5 stars, Catherine Cerveny, criminal organization, luck, Mars, romance, scifi, series, Tarot, totalitarian government
Review by Riley
A whirlwind thriller romance in a futuristic setting that will tug at your heartstrings while sending you on high-speed chases alongside a genetically-enhanced (and incredibly handsome…) criminal mastermind.
Felicia Sevigny makes her own luck. So it’s no surprise that her new life on the Red Planet is off to a good start. She’s making a living reading the fortunes of the fabulously wealthy, and making a home with Alexei, the dangerous, handsome love of her life.
Then Alexei is called off planet unexpectedly, mines in the astroid belt start collapsing, and an ex-lover walks back into Felicia’s life. Felicia’s readings predict that there is something bigger going on. Something darker and far more insidious that threatens everything she has come to love.
And as luck would have it, the cards are right for things to go horribly wrong.
Review of The Chaos of Luck
All along, I’ve been saying that the thing I liked about The Rule of Luck, book #1 in the Felicia Sevigny series, is the hero – Alexi. Crime boss, lover, mover, shaker, entrepreneur, killer, visionary. What is he? Is he good? Is he bad?
After reading The Chaos of Luck, I still hold Alexi responsible for the success of this series. Sure, the first person saga is written from Felicia’s perspective, but the book comes alive when Alexi is in the scene. Alexi is totally alpha, strong, virile and annoyingly controlling and manipulative. Every time Felicia stands up to Alexi I cheer. But every time Alexi gets all tender around Felicia I melt a little. But let’s face it. Alexi is not a good person. But he totally makes this story come alive!
The Chaos of Luck is Felicia’s story though. The Tarot card reader comes off a bit flaky in this story, but with reason. I’ll explain. One minute she is pledging her eternal love to Alexi, and the next minute she goes off and does something behind his back. There are all sorts of other non-Alexi influences in her life, including a former lover and a long lost relative. They add interest to the story and they add to my frustration with Felicia. But think about it. Felicia is blessed/cursed with the luck gene. Perhaps that means she doesn’t have as much control over her life as the average person. Now think about the title of the book. The Chaos of Luck. Felicia’s flakiness does make sense. Oh, it still bugs me, but it also give the story an edge.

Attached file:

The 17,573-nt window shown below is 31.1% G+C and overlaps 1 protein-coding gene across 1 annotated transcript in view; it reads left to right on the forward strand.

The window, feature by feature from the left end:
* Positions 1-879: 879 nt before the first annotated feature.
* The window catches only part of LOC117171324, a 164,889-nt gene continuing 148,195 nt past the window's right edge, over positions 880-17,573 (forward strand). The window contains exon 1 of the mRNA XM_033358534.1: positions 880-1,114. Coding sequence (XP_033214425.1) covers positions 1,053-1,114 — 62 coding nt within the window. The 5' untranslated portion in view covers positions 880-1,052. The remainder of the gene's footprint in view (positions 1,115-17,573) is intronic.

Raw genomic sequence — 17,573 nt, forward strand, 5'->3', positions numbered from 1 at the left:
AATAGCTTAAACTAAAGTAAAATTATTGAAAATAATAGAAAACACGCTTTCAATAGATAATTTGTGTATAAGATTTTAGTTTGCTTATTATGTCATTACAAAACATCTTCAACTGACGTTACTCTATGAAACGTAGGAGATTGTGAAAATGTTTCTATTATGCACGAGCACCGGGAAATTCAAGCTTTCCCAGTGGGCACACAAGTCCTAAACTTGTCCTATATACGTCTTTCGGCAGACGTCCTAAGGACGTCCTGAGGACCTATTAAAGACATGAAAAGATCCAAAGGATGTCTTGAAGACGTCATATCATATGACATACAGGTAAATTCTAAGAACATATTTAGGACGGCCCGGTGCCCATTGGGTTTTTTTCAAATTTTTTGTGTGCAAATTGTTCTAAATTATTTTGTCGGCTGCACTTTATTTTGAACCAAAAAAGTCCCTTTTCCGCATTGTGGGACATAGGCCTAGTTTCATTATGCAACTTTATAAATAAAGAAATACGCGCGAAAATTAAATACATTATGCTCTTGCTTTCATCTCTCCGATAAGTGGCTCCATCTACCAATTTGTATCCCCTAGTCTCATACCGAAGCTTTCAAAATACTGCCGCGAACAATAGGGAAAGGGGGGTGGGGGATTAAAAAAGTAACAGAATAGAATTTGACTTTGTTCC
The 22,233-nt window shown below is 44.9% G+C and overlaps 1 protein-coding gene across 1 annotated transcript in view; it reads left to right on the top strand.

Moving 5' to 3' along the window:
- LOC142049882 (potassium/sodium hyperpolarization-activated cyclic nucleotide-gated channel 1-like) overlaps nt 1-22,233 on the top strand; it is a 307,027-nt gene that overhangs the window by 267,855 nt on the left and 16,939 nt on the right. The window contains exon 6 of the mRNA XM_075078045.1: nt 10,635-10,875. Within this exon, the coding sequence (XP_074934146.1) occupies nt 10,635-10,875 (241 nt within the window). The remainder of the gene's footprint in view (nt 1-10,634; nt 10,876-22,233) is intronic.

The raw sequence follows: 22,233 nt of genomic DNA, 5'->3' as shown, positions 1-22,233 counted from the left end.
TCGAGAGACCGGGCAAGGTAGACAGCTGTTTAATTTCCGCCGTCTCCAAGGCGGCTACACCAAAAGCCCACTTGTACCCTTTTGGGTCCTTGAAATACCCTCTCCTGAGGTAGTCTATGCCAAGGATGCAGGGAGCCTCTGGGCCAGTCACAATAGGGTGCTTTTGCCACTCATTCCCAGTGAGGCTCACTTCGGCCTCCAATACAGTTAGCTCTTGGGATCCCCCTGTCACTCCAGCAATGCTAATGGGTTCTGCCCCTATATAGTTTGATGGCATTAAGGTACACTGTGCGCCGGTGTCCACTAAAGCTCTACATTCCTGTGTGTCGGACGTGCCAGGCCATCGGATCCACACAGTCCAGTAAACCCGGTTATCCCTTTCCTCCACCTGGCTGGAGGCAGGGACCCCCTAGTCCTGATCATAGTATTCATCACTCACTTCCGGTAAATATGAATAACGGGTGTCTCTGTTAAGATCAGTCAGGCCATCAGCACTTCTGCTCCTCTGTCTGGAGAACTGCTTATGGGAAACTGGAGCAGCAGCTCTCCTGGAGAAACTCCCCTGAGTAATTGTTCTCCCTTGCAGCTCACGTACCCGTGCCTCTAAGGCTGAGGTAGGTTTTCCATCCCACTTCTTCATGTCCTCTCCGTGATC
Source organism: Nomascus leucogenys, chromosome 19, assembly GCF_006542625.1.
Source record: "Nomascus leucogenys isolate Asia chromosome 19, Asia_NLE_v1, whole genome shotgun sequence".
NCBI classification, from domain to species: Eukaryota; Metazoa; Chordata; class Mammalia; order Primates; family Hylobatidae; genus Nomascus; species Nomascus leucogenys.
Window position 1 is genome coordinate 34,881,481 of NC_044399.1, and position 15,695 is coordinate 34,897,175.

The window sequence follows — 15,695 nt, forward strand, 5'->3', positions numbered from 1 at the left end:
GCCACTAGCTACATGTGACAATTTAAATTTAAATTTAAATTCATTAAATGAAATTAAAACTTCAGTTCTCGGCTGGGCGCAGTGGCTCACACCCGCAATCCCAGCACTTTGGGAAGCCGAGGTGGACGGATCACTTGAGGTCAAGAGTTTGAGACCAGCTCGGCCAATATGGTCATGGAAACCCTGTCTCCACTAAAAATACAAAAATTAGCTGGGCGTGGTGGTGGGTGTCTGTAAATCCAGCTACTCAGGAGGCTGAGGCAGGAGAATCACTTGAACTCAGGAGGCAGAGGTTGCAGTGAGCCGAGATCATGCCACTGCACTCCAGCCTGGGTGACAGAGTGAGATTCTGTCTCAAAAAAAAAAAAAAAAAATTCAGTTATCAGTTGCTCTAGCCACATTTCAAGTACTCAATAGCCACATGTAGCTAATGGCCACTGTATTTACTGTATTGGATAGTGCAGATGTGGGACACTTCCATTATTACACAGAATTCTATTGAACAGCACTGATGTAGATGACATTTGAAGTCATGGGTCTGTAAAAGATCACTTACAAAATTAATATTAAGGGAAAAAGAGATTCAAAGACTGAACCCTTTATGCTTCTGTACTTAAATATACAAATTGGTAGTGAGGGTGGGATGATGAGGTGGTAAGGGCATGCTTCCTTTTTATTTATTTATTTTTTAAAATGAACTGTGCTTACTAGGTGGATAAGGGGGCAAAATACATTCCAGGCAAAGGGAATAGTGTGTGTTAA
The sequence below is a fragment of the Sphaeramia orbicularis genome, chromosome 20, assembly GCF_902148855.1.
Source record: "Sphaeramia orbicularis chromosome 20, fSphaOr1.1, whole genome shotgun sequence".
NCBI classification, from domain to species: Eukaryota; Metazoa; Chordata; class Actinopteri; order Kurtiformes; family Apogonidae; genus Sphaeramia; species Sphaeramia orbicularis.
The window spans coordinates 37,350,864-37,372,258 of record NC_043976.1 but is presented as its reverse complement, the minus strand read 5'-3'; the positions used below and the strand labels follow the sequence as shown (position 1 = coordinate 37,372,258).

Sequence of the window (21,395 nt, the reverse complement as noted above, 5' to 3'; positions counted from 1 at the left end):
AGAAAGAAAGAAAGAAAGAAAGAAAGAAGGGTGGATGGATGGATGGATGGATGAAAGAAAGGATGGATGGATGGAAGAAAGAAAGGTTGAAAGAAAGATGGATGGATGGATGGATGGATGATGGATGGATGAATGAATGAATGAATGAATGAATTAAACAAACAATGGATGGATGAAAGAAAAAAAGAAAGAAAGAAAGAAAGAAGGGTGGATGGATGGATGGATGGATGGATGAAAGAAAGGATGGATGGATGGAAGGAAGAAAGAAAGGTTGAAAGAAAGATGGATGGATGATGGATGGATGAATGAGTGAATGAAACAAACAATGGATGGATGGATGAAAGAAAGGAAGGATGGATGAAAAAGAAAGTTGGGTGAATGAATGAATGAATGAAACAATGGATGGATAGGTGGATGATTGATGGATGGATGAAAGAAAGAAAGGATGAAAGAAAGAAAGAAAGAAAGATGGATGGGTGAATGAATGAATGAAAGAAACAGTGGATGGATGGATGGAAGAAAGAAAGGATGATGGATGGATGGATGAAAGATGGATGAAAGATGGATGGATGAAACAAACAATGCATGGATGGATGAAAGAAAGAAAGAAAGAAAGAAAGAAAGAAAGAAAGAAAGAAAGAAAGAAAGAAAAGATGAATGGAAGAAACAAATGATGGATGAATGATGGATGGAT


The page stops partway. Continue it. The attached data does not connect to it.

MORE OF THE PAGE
The setting has moved from a post-flood-apocalyptic, thriving Earth in book 1 to a terraformed Mars in book 2. Well, more than terraformed – moons were added, the orbit was nudged closer to the sun and gravity made nearly earth-like. This Mars is both fantastic and fascinating and would be a great book tourist destination.
While the setting changes, several other aspects remained the same. One Gov is still the iron-fisted ruling party. One Gov may have saved Earth, but in doing so, it created a totalitarian system that monitors and controls everything from caloric intake to reproduction. There are many that think the system is stifling and believe change is needed.
Such as the Consortium. Basically a legitimate business empire fronting a lot of questionable activities, the Consortium is headed in title by Alexi. But it is ruled in the background by the five centuries old Belikov. Between Alexi and Belikov, the Consortium is on a path to make some huge changes. The internal politics of the Consortium add the perfect element of intrigue to the story. Having read book 1, I could see that something was going to happen, but I did not guess the direction Belikov would take.
In The Chaos of Luck, Felicia’s reading of her Tarot cards is less than successful. She is constantly interpreting, misinterpreting and reinterpreting what she sees. Which takes me back to the word ‘chaos’ in the title. While eventually, Felicia will work it out with the cards, the seeming unreliability of them keeps the reader from discovering the answers before Felicia does. As it should be.
There are several philosophical discussions about luck. What they come down to is the question of whether luck controls people or people make their own luck. But in The Chaos of Luck, because Felicia has the luck gene, the discussion becomes a bit more than philosophical and takes an implied morality turn. Should the luck gene be duplicated? If it is duplicated – or passed on – what will that mean for humanity?
Catherine Cerveny has imagined a fascinating future for mankind. Whether you think being hooked up to the CN-net 24/7 is the greatest thing since Irish Whiskey was invented, or you think the less everyone knows about you the better, you will be enthralled with the worlds in this series. On the character side, the tumultuous romance, the ever-changing plight of the heroine and intrigue around every corner make this book a 5-star read. One more thing that might interest you: in The Chaos of Luck, there are dogs getting their fortune read.
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